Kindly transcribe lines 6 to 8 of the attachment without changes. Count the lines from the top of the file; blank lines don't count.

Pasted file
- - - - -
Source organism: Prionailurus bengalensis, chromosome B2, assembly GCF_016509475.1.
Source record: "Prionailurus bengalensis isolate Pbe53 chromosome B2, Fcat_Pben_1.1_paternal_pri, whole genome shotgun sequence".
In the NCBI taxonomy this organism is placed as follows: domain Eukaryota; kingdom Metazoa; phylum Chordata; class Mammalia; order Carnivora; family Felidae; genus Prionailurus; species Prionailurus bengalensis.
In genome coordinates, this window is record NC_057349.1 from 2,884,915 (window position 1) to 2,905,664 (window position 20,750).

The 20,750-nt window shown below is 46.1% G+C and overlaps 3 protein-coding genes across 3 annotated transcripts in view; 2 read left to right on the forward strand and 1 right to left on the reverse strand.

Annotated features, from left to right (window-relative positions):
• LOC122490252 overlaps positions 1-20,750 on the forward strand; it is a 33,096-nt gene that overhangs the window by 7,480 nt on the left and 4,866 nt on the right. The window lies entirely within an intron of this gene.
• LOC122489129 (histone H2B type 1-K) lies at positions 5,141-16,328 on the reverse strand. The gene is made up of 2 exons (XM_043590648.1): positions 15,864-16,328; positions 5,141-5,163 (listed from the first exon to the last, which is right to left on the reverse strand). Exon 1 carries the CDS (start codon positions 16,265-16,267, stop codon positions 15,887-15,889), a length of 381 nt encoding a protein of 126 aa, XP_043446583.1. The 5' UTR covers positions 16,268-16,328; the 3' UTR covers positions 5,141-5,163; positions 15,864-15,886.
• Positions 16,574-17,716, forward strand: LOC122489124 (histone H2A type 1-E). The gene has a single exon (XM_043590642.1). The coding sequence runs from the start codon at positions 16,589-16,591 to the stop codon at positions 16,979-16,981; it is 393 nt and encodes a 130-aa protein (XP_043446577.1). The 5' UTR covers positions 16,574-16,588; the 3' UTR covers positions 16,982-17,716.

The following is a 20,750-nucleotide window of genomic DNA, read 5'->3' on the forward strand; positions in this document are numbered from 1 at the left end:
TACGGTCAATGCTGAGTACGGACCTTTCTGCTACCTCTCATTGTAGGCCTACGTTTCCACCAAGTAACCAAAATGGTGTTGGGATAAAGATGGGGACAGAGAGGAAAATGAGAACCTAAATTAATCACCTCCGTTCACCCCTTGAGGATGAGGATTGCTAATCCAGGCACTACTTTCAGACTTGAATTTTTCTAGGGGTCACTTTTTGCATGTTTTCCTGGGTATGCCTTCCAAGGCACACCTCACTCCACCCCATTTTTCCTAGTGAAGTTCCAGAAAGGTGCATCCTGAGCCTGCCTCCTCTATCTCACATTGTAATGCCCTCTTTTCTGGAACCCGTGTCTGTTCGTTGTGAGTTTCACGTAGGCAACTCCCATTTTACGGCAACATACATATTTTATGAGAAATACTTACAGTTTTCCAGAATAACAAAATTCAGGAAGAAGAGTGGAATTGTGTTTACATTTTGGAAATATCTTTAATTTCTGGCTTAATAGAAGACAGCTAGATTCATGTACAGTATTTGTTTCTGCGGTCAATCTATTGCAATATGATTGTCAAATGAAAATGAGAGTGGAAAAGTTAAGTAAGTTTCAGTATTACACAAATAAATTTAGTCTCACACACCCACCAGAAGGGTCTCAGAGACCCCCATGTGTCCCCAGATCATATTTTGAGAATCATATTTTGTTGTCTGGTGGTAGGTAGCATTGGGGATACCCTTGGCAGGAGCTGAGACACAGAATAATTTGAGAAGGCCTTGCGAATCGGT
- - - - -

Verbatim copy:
Annotated features, from left to right (window-relative positions):
• LOC122490252 overlaps positions 1-20,750 on the forward strand; it is a 33,096-nt gene that overhangs the window by 7,480 nt on the left and 4,866 nt on the right. The window lies entirely within an intron of this gene.
• LOC122489129 (histone H2B type 1-K) lies at positions 5,141-16,328 on the reverse strand. The gene is made up of 2 exons (XM_043590648.1): positions 15,864-16,328; positions 5,141-5,163 (listed from the first exon to the last, which is right to left on the reverse strand). Exon 1 carries the CDS (start codon positions 16,265-16,267, stop codon positions 15,887-15,889), a length of 381 nt encoding a protein of 126 aa, XP_043446583.1. The 5' UTR covers positions 16,268-16,328; the 3' UTR covers positions 5,141-5,163; positions 15,864-15,886.